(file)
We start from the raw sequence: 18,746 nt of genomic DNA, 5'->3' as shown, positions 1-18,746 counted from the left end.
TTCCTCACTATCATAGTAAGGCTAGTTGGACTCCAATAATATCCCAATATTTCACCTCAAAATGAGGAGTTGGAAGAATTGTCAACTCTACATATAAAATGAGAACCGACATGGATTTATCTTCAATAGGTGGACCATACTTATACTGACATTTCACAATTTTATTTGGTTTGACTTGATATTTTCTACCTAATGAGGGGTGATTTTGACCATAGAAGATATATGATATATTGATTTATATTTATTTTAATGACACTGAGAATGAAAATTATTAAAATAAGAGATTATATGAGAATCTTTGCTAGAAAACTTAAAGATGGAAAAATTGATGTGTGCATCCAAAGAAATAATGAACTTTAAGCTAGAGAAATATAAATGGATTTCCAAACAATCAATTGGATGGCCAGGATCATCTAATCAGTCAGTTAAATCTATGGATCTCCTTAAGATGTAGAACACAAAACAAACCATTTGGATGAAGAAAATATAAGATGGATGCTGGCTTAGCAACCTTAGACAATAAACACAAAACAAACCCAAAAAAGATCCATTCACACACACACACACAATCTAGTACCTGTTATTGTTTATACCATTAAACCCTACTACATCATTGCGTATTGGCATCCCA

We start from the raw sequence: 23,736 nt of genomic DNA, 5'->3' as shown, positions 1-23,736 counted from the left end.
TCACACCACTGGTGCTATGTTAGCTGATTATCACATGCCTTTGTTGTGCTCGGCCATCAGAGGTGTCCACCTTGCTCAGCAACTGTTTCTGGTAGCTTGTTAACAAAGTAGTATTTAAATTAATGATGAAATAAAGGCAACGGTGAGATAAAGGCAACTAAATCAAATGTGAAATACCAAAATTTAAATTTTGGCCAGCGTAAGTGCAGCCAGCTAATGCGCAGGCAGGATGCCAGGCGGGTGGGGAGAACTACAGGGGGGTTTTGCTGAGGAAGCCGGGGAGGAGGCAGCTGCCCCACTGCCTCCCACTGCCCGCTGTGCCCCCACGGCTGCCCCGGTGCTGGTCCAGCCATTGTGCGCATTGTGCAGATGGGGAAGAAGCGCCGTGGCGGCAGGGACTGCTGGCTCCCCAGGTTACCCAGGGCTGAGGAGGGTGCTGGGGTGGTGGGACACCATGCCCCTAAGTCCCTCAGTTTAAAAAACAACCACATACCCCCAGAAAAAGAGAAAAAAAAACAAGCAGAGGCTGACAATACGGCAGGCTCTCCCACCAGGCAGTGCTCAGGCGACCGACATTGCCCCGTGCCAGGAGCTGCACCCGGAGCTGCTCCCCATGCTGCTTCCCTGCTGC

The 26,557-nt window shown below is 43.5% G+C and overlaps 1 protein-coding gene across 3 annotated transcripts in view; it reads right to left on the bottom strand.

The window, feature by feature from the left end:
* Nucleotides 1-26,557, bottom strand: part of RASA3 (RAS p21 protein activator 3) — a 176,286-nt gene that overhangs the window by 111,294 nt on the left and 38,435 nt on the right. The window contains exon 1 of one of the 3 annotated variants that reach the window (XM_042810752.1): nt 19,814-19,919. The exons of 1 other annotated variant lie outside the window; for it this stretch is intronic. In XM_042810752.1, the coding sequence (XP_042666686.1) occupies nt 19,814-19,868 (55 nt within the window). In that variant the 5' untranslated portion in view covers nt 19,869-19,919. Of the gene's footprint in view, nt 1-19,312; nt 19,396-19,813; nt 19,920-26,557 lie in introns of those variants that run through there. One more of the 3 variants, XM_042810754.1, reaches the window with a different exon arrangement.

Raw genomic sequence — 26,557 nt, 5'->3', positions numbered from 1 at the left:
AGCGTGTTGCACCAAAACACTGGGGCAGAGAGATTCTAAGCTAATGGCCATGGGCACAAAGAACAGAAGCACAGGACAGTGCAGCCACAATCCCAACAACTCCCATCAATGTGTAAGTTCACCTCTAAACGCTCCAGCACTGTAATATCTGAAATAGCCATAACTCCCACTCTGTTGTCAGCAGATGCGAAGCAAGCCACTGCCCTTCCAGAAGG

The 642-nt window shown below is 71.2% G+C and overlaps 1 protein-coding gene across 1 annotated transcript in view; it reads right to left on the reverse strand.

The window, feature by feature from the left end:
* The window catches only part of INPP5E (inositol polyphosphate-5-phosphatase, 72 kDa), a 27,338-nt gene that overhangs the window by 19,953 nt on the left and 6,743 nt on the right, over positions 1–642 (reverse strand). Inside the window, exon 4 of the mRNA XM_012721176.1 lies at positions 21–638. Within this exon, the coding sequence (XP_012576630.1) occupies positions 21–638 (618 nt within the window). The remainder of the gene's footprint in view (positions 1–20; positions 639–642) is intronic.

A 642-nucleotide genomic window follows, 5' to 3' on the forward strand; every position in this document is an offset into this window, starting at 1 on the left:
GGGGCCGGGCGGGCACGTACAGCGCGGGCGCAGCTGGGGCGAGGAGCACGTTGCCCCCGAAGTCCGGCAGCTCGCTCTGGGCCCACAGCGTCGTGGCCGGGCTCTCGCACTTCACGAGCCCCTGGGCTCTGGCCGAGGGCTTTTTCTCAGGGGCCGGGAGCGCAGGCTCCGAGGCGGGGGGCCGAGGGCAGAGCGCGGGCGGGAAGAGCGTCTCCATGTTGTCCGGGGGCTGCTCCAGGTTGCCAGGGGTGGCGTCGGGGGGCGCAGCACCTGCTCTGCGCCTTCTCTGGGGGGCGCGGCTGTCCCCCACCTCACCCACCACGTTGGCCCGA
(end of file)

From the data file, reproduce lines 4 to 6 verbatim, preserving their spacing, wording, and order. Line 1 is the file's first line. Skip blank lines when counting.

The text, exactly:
TCACACCACTGGTGCTATGTTAGCTGATTATCACATGCCTTTGTTGTGCTCGGCCATCAGAGGTGTCCACCTTGCTCAGCAACTGTTTCTGGTAGCTTGTTAACAAAGTAGTATTTAAATTAATGATGAAATAAAGGCAACGGTGAGATAAAGGCAACTAAATCAAATGTGAAATACCAAAATTTAAATTTTGGCCAGCGTAAGTGCAGCCAGCTAATGCGCAGGCAGGATGCCAGGCGGGTGGGGAGAACTACAGGGGGGTTTTGCTGAGGAAGCCGGGGAGGAGGCAGCTGCCCCACTGCCTCCCACTGCCCGCTGTGCCCCCACGGCTGCCCCGGTGCTGGTCCAGCCATTGTGCGCATTGTGCAGATGGGGAAGAAGCGCCGTGGCGGCAGGGACTGCTGGCTCCCCAGGTTACCCAGGGCTGAGGAGGGTGCTGGGGTGGTGGGACACCATGCCCCTAAGTCCCTCAGTTTAAAAAACAACCACATACCCCCAGAAAAAGAGAAAAAAAAACAAGCAGAGGCTGACAATACGGCAGGCTCTCCCACCAGGCAGTGCTCAGGCGACCGACATTGCCCCGTGCCAGGAGCTGCACCCGGAGCTGCTCCCCATGCTGCTTCCCTGCTGC

The 26,557-nt window shown below is 43.5% G+C and overlaps 1 protein-coding gene across 3 annotated transcripts in view; it reads right to left on the bottom strand.

The window, feature by feature from the left end: